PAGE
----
Overall, general pediatricians and pediatric subspecialists make up 9.4% of the entire US physician workforce. Table 2 shows the self-designated specialty of pediatricians. Based on a self-designated specialty of “pediatrics,” over half the pediatric cohort could be considered to be general pediatricians.

TABLE 2

US Pediatric Workforce (Based on Self-Designated Pediatric Specialty)

Self-Designated SpecialtyUS-MGs%IMGs%Total
Pediatrics 49 370 75.7 15 839 24.3 65 209 
Pediatric cardiology 2293 76.0 723 24.0 3016 
Pediatric critical care medicine 1945 73.8 692 26.2 2637 
Pediatric hematology and oncology 2347 77.7 672 22.3 3019 
Internal medicine and pediatrics 5682 89.9 636 10.1 6318 
Pediatric endocrinology 1067 66.6 535 33.4 1602 
Pediatric gastroenterology 1030 67.3 501 32.7 1531 
Pediatric anesthesiology (pediatrics) 1844 82.7 386 17.3 2230 
Pediatric pulmonology 720 68.4 332 31.6 1052 
Pediatric emergency medicine (pediatrics) 1576 83.6 310 16.4 1886 
Pediatric nephrology 522 63.5 300 36.5 822 
Pediatric infectious diseases 685 74.0 241 26.0 926 
Adolescent medicine (pediatrics) 583 85.5 99 14.5 682 
Developmental-behavioral pediatrics 361 78.5 99 21.5 460 
Pediatric rheumatology 286 76.5 88 23.5 374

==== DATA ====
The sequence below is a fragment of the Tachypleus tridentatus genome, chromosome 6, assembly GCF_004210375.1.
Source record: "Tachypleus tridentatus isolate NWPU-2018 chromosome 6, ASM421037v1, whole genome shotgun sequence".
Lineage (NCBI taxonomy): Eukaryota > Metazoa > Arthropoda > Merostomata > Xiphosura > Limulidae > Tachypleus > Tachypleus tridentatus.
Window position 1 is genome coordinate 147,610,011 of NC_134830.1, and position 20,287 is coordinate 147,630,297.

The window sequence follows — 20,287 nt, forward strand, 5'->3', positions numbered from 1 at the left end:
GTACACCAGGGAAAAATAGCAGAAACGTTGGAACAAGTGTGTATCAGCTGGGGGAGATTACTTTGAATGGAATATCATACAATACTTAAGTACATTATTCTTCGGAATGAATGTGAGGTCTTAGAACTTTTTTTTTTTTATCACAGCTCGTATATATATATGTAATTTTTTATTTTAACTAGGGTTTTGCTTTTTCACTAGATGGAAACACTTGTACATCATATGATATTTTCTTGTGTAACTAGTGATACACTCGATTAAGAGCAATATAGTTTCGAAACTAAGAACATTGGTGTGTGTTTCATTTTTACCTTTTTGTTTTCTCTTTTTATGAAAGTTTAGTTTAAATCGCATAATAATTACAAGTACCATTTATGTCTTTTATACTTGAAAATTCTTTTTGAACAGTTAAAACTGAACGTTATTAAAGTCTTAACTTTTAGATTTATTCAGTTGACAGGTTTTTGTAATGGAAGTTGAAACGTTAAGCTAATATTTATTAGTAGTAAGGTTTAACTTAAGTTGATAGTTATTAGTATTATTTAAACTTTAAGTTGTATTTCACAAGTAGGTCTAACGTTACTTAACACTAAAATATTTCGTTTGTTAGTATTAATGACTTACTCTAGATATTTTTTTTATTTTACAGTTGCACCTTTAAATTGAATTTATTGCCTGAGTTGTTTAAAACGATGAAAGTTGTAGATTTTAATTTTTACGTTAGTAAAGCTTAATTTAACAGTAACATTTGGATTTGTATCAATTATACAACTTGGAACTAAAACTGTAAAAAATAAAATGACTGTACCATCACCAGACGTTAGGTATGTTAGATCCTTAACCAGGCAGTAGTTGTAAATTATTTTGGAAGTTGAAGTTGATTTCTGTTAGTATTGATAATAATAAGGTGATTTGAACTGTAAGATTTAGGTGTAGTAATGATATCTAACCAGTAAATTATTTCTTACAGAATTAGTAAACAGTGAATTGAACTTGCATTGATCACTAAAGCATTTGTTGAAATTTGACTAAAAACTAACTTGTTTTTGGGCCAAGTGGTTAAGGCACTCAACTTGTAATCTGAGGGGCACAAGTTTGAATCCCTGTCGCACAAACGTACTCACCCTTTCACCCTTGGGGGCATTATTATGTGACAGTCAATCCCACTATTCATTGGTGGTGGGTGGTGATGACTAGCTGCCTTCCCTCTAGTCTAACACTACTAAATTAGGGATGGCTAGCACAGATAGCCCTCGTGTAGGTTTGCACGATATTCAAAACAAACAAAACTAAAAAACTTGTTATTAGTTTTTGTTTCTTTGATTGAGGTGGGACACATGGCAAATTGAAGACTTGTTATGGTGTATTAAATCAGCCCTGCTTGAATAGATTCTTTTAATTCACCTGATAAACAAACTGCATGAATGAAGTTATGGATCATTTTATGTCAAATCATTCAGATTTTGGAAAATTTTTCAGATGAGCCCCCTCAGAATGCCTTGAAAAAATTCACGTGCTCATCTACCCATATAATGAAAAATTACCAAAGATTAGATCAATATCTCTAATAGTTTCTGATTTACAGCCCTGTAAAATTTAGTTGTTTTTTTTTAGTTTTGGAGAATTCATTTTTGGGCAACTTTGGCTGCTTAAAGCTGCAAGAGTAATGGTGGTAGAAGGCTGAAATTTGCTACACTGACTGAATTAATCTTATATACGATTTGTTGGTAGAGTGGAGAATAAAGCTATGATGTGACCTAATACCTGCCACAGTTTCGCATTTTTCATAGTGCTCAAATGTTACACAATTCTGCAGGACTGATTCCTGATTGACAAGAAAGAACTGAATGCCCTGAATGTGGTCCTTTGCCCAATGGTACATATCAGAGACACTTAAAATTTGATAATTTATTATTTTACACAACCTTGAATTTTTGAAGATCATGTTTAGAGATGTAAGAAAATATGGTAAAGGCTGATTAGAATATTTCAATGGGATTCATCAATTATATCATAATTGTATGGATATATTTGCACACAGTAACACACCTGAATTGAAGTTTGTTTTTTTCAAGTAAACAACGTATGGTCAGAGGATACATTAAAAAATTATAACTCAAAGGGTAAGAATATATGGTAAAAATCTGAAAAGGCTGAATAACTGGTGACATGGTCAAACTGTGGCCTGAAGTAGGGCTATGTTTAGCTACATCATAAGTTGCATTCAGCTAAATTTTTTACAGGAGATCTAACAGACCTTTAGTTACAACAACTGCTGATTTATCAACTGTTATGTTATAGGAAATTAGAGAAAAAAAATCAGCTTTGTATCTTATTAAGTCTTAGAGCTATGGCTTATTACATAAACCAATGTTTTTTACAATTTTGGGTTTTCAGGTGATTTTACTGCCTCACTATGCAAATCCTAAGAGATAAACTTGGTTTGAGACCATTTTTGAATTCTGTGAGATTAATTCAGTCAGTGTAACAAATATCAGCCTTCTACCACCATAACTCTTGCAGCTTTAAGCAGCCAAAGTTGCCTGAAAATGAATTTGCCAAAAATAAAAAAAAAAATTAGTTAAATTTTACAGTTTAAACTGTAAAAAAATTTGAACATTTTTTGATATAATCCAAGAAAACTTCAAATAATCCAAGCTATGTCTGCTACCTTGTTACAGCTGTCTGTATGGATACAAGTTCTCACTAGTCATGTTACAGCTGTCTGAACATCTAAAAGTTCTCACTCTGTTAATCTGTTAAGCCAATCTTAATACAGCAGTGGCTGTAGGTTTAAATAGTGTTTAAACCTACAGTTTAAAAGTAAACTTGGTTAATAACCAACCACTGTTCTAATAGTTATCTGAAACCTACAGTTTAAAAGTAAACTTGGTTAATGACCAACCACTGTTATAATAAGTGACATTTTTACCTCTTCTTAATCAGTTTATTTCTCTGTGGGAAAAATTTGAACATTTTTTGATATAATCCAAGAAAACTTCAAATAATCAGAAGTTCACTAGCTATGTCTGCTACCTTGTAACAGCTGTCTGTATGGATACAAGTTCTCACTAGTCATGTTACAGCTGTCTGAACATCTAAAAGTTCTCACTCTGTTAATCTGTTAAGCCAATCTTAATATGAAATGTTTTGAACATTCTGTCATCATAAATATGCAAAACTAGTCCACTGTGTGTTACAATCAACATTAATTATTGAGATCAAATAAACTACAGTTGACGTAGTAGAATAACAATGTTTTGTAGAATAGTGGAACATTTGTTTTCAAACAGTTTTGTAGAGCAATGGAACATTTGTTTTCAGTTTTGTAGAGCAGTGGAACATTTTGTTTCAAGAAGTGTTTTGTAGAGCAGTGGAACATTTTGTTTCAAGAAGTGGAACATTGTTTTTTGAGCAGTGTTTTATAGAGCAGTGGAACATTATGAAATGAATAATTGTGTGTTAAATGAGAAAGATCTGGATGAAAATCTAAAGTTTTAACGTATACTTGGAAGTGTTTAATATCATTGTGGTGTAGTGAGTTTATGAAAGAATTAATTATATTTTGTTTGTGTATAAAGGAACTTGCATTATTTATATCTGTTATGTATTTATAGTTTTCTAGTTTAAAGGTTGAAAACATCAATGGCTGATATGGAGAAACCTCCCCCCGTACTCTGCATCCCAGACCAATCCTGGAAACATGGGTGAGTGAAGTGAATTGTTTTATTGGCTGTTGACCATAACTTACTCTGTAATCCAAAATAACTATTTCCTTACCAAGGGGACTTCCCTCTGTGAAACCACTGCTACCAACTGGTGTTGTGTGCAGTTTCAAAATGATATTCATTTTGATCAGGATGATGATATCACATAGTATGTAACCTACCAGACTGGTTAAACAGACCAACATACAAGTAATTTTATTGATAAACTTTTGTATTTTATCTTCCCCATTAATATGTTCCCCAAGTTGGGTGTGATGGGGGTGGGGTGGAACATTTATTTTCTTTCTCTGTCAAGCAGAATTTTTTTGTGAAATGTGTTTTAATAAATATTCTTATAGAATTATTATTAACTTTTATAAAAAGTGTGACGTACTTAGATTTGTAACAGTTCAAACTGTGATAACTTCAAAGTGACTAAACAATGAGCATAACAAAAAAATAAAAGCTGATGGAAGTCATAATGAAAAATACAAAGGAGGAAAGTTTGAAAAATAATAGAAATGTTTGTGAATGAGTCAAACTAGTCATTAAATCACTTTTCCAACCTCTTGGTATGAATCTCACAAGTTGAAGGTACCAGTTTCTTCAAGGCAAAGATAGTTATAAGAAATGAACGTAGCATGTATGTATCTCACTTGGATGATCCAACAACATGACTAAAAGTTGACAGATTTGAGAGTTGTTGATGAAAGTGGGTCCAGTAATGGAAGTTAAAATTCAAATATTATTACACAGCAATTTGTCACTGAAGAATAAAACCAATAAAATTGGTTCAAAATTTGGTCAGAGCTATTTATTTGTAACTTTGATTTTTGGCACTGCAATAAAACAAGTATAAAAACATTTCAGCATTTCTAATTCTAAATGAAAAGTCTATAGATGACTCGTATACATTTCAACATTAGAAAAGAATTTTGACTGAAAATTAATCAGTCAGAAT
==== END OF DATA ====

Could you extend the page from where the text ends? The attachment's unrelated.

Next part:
Pediatric allergy 78 71.6 31 28.4 109 
Pediatrics and physical medicine and rehabilitation 95 76.0 30 24.0 125 
Pediatric psychiatry and child psychiatry 222 91.4 21 8.6 243 
Sports medicine (pediatrics) 171 90.0 19 10.0 190 
Pediatrics and medical genetics 73 80.2 18 19.8 91 
Pediatrics and emergency medicine 85 86.7 13 13.3 98 
Pediatric transplant hepatology 27 71.1 11 28.9 38 
Child abuse pediatrics 104 92.0 8.0 113 
Neurodevelopmental disabilities (pediatrics) 23 82.1 17.9 28 
Medical toxicology (pediatrics) 66.7 33.3 
Hospice and palliative medicine (pediatrics) 100.0 0.0 
Total 71 195 76.7 21 611 23.3 92 806 
Self-Designated SpecialtyUS-MGs%IMGs%Total
Pediatrics 49 370 75.7 15 839 24.3 65 209 
Pediatric cardiology 2293 76.0 723 24.0 3016 
Pediatric critical care medicine 1945 73.8 692 26.2 2637 
Pediatric hematology and oncology 2347 77.7 672 22.3 3019 
Internal medicine and pediatrics 5682 89.9 636 10.1 6318 
Pediatric endocrinology 1067 66.6 535 33.4 1602 
Pediatric gastroenterology 1030 67.3 501 32.7 1531 
Pediatric anesthesiology (pediatrics) 1844 82.7 386 17.3 2230 
Pediatric pulmonology 720 68.4 332 31.6 1052 
Pediatric emergency medicine (pediatrics) 1576 83.6 310 16.4 1886 
Pediatric nephrology 522 63.5 300 36.5 822 
Pediatric infectious diseases 685 74.0 241 26.0 926 
Adolescent medicine (pediatrics) 583 85.5 99 14.5 682 
Developmental-behavioral pediatrics 361 78.5 99 21.5 460 
Pediatric rheumatology 286 76.5 88 23.5 374